Anxiety is the most common mental disorder in the world. According to the World Health Organization, more than 301 million people experienced anxiety in 2019, and some of those people face debilitating anxiety attacks. Identifying effective strategies for anxiety attack relief can minimize your symptoms and help you take on life more confidently.

Understanding Anxiety Attacks

Occasional bouts of anxiety are common and seemingly inevitable. However, when typical symptoms of anxiety progress, you might experience an anxiety attack, which can have negative health effects and interfere with everyday life. Anxiety attacks occur in especially stressful and anxiety-inducing situations, which may vary dramatically for every individual. Sometimes an anxiety attack occurs after a long-term stressful situation. For example, individuals might experience anxiety attack symptoms after constant worry related to work, finances or health. Additionally, some people experience anxiety attacks leading up to the stressful situation as the anticipation of the stressor becomes too much to handle.

Anxiety attacks often occur without warning. The body releases stress hormones during an anxiety attack, which results in physical and mental symptoms. Physical anxiety attack symptoms include heart palpitations, difficulty breathing, chest pain, hot flashes or chills, trembling, hyperventilating, nausea and stomach cramps. Individuals might feel detached from reality, feel faint and experience a surge of anxiety. According to the American Association of Pediatrics, anxiety attacks can last anywhere from 20 to 30 minutes.

Being able to identify an anxiety attack is the first step in treating it. Coping with anxiety attacks when they occur and learning how to prevent them in the future is essential for individuals living with anxiety disorders.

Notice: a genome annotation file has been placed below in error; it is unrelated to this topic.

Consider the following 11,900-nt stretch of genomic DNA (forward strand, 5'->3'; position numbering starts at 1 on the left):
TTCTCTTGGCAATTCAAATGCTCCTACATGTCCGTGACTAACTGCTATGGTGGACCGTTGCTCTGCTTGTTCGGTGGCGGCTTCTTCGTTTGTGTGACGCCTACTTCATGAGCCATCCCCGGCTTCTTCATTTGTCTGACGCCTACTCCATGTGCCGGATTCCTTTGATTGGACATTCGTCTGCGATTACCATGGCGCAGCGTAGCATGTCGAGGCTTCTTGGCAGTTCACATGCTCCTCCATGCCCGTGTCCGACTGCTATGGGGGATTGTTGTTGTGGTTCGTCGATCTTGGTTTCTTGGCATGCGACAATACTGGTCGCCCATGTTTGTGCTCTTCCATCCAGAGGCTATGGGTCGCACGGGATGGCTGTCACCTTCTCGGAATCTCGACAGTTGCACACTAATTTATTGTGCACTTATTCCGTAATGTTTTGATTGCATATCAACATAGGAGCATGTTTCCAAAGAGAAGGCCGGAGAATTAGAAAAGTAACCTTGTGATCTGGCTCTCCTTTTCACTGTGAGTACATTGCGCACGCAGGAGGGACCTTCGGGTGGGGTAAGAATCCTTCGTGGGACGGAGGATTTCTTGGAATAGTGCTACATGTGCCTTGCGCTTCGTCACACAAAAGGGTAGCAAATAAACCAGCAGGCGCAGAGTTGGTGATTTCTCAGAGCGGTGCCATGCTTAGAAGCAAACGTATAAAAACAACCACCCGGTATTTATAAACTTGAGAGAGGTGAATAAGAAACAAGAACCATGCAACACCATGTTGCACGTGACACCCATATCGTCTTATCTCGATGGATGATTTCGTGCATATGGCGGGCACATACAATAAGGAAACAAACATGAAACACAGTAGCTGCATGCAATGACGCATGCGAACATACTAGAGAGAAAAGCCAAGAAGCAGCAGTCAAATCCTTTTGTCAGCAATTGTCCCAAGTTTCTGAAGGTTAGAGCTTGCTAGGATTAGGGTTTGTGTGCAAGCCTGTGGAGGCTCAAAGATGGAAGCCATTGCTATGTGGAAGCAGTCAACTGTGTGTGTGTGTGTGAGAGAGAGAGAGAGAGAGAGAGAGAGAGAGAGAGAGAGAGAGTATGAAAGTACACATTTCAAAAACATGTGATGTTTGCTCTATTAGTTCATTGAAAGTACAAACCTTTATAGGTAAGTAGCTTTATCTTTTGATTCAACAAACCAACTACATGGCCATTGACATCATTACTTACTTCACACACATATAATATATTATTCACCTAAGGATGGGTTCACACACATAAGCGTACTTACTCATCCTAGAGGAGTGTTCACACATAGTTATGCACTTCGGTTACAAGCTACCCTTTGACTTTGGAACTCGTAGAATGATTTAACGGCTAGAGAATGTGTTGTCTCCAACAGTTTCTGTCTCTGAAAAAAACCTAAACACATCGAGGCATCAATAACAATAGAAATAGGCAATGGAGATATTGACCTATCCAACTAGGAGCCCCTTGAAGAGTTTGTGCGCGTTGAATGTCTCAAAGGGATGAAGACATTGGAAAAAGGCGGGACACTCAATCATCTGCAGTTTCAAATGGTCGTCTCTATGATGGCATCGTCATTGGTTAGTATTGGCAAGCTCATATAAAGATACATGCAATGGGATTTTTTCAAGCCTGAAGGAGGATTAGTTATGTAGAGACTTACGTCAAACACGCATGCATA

Anxiety Attack Relief: Immediate Coping Strategies

It’s important to seek out anxiety attack relief as soon as you experience the onset of symptoms. Doing so can help you reduce your symptoms and remain engaged with reality. Because an anxiety attack often feels like a detached, out-of-body experience, it’s essential to stay grounded when symptoms strike. First, practice breathing exercises for anxiety, such as deep breathing. This involves breathing in for 5 seconds and then out for 7 seconds. Deep breathing increases oxygen in your brain and, in turn, promotes a sense of calm. Here are some other immediate calming techniques for panic attacks:

  • Accept it. Accept that you’re having an anxiety attack and remind yourself that you’re safe and you’ll get through it.
  • Engage your senses. Stay grounded by smelling a good scent or splashing cold water on your face to maintain a connection to reality.
  • Step away from the trigger. If the space you’re in is triggering the panic attack, try to step away from it. For example, perhaps being in an especially crowded or loud space is contributing to your anxiety. Removing yourself from the situation can help you ride out the attack.
  • Shift your focus. Find an item in your environment to focus on. Perhaps you stare at the ceiling fan in your home or a tree outdoors. Your mind will start to process that item, which can ease the anxiety attack symptoms.